All of Milwaukee's early rib-side 40' box cars built from 1939 to
1944 had 5/5 Dreadnaught Ends.
Ed is of course correct, and although knowing better, I also cannot count :-[ . The ends of this wood ribside model boxcar indeed has 5/5 ends, not 4/4!

Now, the same question: Does anyone know whether or not this car replicates a real prototype?

Denny

--
Denny S. Anspach, MD
Sacramento


Re: brass wire for detailing

Denny Anspach <danspach@...>
 

Richard notes-
Clover House also has various sizes of brass wire.... and Russ Clover is a good guy who runs a first rate direct-mail operation. www.cloverhouse.com
Richard has that exactly right. Over the years Russ has been the first to carry some of the most interesting and useful scratch-building and detailing products that railroad modelers could wish for. His fine line of dry transfers include the all time best billboard: Sudbury Brewing Co.'s "Even the Camel Cant Go" [sic.] and "This is the Beer Boys" [sic.]. I will probably bite the bullet and create this car just for the graphics.

Russ first advertised his business in MR in about 1953. With a twinkle in his eye he commented to me last year that "[his business] had been a perfectly good way to absolutely ruin a fine hobby for me!" His catalogues over the years have been beautiful.

He is looking to retirement, and we should join him in hoping that he can pass his business on to someone else with his his good humor and commitment to service.

Denny

--
Denny S. Anspach, MD
Sacramento


Re: "Armour" marked reefers

rockroll50401 <cepropst@...>
 

Kurt,
If you're modeling HO scale Oddballs has a decal set for the TRAX/PCX
cars which had the 'standard' Armour paint scheme. Although the Trax
cars had black ends and either side color or bcr or black roofs!! The
PCX cars had bcr ends and roofs. I would look at the IM ART model or
the Walthers reefer as a starting point. The steel ARLX cars were
rebuilt in the late 50s with their numbers changed from the 1-2000
series to the 8, 9000 series' maybe more. There's an article in Ted
Culotta's first model magazine on the steel ARLX reefers.
Clark Propst


Parts sources (was:brass wire for detailing)

Miller, Andrew S. <asmiller@...>
 

Along with Small Parts (www.smallparts.com), a great source is Micro
Fasteners (www.microfasteners.com -of course). They have almost every
type of 2-56 and smaller hardware you might need. They are the only
source I have found for 2-56 fender washers, necessary to mount the new
Walthers passenger car trucks with the BIG hole. I say "almost"
because they don't have 2-56 1.5" screws which I need to hold roofs on
to HO passenger cars. For that I go to McMaster-Carr
(www.mcmaster.com)

My apologies to the STMFC for the passenger content ;-)

regards,

Andy Miller

-----Original Message-----
From: STMFC@... [mailto:STMFC@...] On Behalf Of
Don Burn
Sent: Friday, March 02, 2007 8:00 AM
To: STMFC@...
Subject: Re: [STMFC] Re: brass wire for detailing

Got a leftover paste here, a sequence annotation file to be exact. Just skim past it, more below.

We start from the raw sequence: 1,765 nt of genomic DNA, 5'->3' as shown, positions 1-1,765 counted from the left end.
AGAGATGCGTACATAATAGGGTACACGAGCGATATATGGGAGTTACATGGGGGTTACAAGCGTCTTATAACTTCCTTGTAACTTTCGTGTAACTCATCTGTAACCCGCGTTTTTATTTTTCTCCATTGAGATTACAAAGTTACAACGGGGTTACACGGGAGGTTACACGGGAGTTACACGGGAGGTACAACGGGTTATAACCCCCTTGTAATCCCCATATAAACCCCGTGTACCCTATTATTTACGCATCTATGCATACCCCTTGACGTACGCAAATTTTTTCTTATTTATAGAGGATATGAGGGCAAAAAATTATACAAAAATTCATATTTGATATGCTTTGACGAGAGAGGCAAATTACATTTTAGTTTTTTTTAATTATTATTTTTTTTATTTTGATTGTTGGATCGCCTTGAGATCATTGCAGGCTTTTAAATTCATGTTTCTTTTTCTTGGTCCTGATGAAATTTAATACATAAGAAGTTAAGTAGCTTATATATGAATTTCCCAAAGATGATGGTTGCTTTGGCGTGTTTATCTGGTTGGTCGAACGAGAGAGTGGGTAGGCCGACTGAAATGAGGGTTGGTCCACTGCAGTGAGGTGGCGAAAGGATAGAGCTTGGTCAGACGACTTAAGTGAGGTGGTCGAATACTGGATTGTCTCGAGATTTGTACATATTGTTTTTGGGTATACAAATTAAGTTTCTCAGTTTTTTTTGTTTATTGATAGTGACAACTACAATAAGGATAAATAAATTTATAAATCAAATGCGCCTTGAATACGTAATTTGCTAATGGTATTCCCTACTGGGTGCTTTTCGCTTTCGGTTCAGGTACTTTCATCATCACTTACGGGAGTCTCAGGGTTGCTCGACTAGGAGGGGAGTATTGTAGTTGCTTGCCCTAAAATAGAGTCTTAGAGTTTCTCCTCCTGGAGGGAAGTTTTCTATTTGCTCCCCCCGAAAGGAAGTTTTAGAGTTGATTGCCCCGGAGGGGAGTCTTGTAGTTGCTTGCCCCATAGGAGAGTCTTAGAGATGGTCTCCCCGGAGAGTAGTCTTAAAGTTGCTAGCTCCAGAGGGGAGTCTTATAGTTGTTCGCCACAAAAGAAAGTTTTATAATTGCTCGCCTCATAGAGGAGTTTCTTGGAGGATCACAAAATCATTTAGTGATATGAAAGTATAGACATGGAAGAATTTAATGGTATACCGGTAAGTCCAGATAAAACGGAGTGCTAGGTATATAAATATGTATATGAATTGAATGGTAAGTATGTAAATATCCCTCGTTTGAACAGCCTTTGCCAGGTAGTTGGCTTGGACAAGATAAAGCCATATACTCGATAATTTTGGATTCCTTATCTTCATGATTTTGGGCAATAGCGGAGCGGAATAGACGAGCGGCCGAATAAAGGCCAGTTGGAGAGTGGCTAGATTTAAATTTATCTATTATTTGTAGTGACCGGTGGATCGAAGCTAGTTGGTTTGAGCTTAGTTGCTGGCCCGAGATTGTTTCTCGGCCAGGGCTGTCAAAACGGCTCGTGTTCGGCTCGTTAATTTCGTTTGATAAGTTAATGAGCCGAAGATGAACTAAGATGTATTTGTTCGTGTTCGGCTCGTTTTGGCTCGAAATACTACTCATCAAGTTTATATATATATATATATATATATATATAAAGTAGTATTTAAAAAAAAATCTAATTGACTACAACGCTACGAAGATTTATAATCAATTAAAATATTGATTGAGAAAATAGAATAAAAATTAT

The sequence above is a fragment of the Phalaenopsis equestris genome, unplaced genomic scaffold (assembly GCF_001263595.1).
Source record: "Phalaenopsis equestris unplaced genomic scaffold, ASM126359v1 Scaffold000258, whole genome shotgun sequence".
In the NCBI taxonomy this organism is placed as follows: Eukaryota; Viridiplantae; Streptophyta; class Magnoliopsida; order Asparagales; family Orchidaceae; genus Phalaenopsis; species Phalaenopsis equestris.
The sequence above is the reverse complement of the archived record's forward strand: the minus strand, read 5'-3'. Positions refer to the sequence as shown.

There is a company called Small Parts, Inc that sell brass and other
wire
in various sizes through the Amazon website. Haven't tried them myself
but
they seem to have a large variety.

Don Burn






Yahoo! Groups Links


Re: brass wire for detailing

Bruce Smith
 

On Mar 2, 2007, at 6:29 AM, Michael Watnoski wrote:
The Detail
Associates wire is hard. If it is bent at a tight right angle it
will break. The area wher it is to bent should be heated with a
butane lighter momentarily to aneal the wire first.
I bend DA wire, often well past 90 degrees, without experiencing breakage and have never annealed it. I have found that I can even bend it several times before it does break. DA wire is usually my first choice because it does bend and HOLD its shape, yet is not easily bent by accident. My experience with Precision Scale wire is that it is "softer" and easier to bend by accident. After kicking around on my bench for a few months, there are no straight pieces of Precision wire!

Regards
Bruce

Bruce F. Smith
Auburn, AL
http://www.vetmed.auburn.edu/~smithbf/

"Some days you are the bug, some days you are the windshield."
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Brass Wire For Detailing

rgs0554
 

Hi, To expand upon the original query. Tichy Train Group in its CMA division Offers
phosphor bronze wire in .006, .008, .010, .012,.015, .020, .025 and .032 sizes. It comes in
approximately eight inch lengths. Each size is packed several pieces in a protective tube. If
I remember correctly, a direct order to Tichy is discounted 20% and receives free shipping if
it totals over $50. A wire order can be combined with kits and detail pieces order to reach
the $50 amount. I prefer phosphor bronze to brass wire because it is considerably more
ductile than brass. I'ver never had it breaking while bending as I've experienced with brass
wire. Regards, Don Smith


Re: brass wire for detailing

Paul Imhoff <pjimhoff@...>
 

Small Parts service, and shipping is excellent. Try them, you wont be disappointed.

Paul Imhoff
lurking in Baton Rouge

----- Original Message -----
From: Don Burn
To: STMFC@...
Sent: Friday, March 02, 2007 7:00 AM
Subject: Re: [STMFC] Re: brass wire for detailing


There is a company called Small Parts, Inc that sell brass and other wire
in various sizes through the Amazon website. Haven't tried them myself but
they seem to have a large variety.

Don Burn